Construction of college within a college raises eyebrows

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CHAKWAL: A project to establish a government postgraduate college for women on the premises of the historic Government Postgraduate College (GPC) in Chakwal has caused some controversy among educationists and the public.

The project has been launched at the behest of PML-N MNA Iffat Liaquat and her husband, MPA Chaudhry Liaquat Ali Khan.

Construction, which has begun and is to be completed by June 30, 2019, will cost Rs111.6 million.

Sources told Dawn the concerned official – the deputy director colleges – was not in favour of establishing another postgraduate college in the city. However, the higher-ups in Lahore did not pay heed to the deputy director’s reservations.

A source said: “The DDC recommended that a new degree college – not a postgraduate college – for women could be built either near Pinwal village or near Millat Chowk on Thaneel Fatohi Road, or at a deserted pond on Pinwal Road.”

The establishment of a separate college on the premises of the Government Postgraduate College has also diminished hopes that the GPC would be upgraded to a chartered university.

“If a postgraduate college for women is established on GPC land, the college is unlikely to be turned into a chartered university, as it would lose a vast portion of its land to the new under-construction college. The rest of the land would not be sufficient for a chartered university,” a faculty member said.

“Currently, 85pc of the students in eight BSc programmes and three masters programmes being run at the GPC are women. These 85pc of female students would leave GPC once a separate college is built for them on the same spot,” a senior official from the Punjab higher education department feared.

“This is perhaps the first ever example in the country of a new institution being established in a historic institution,” a lecturer said.

According to documents available with Dawn, Chief Minister Shahbaz Sharif approved a degree college for women in 2015. The project was reflected in the 2015-16 annual development budget, but the authorities and Mr and Mrs Liaquat could not agree on a suitable location.

On Dec 28, 2015, the then district collector (district coordination officer) wrote a letter to Ali Raza Rizvi, the deputy secretary to the chief minister, in which he mentioned two sites: 50 kanals and two marlas near Pinwal village, and 36 kanals and 18 marlas on the GPC premises.

The district collector had added an estimated cost of Rs4.8m for the land near Pinwal, which was privately owned, but the chief minister approved the construction of the college on GPC premises.

The matter was aggravated after the district officer for planning and development, on Aug 13, 2016, wrote to the deputy director colleges revealing that the name ‘Government Girls Degree College’ had been changed to ‘Government Postgraduate College for Women’.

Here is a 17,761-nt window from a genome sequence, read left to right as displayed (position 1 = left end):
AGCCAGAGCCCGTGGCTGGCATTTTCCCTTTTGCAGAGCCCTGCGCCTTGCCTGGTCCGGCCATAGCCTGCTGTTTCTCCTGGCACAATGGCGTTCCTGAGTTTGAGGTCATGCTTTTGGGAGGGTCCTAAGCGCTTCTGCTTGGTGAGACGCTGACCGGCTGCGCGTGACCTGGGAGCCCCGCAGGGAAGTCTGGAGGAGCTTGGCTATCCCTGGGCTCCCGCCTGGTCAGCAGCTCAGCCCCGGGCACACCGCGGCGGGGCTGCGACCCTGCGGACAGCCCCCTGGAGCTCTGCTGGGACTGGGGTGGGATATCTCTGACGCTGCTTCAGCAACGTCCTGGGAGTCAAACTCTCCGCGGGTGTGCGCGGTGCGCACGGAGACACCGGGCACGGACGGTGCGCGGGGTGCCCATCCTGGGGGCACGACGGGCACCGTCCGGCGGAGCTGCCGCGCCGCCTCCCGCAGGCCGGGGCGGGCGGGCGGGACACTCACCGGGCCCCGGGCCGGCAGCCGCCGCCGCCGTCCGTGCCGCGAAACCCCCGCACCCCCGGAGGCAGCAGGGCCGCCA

“The existing GPC was built in 1949, on 305 kanals donated by the then member of the legislative assembly Raja Sarfraz Khan, [and] is grappling with many problems. Currently, most of the college’s 2,500 students are female, but the existing hostel only has the capacity to accommodate 30 students – that too, males.

“Due to [this], female students from remote villages have to stay at private hostels, while most girls are deprived of higher education, because the GPC does not have a separate hostel for them,” said Shahid Azad, the district president of the Punjab Professors and Lecturers Association (PPLA).

English department professor Sada Hussain said the university also needs more classrooms, as the existing rooms cannot accommodate all the students.

“There are only 55 seats in each BSc programme, and we received 250 applications just for BSc Information Technology, while 150 applicants so far have applied for BSc English. But we can only admit 55 students in each programme, while the rest are deprived of higher education.”

Under the banner of the PPLA, college faculty members held a meeting during which they condemned the construction of a separate college in the GPC campus.

“We have pleaded many times to local parliamentarians for taking some steps to fulfil the missing facilities at the college but in vain,” a joint resolution stated. It vowed that the association would go to every possible extent to resist the construction of a college within a college.

“Instead of building a women college in GPC, the Government Degree College for Women should be up-graded to postgraduate level,” the resolution added.

When contacted, MNA Iffat Liaquat said she and her spouse secured approval for the college for underprivileged women, and not to score political points.

“The college is being built at GPC because we could not find any other land,” she said. When asked about missing facilities at GPC, she said she had not been approached by the college administration in this regard.

Published in Dawn, September 6th, 2017

Courtesy: DAWN

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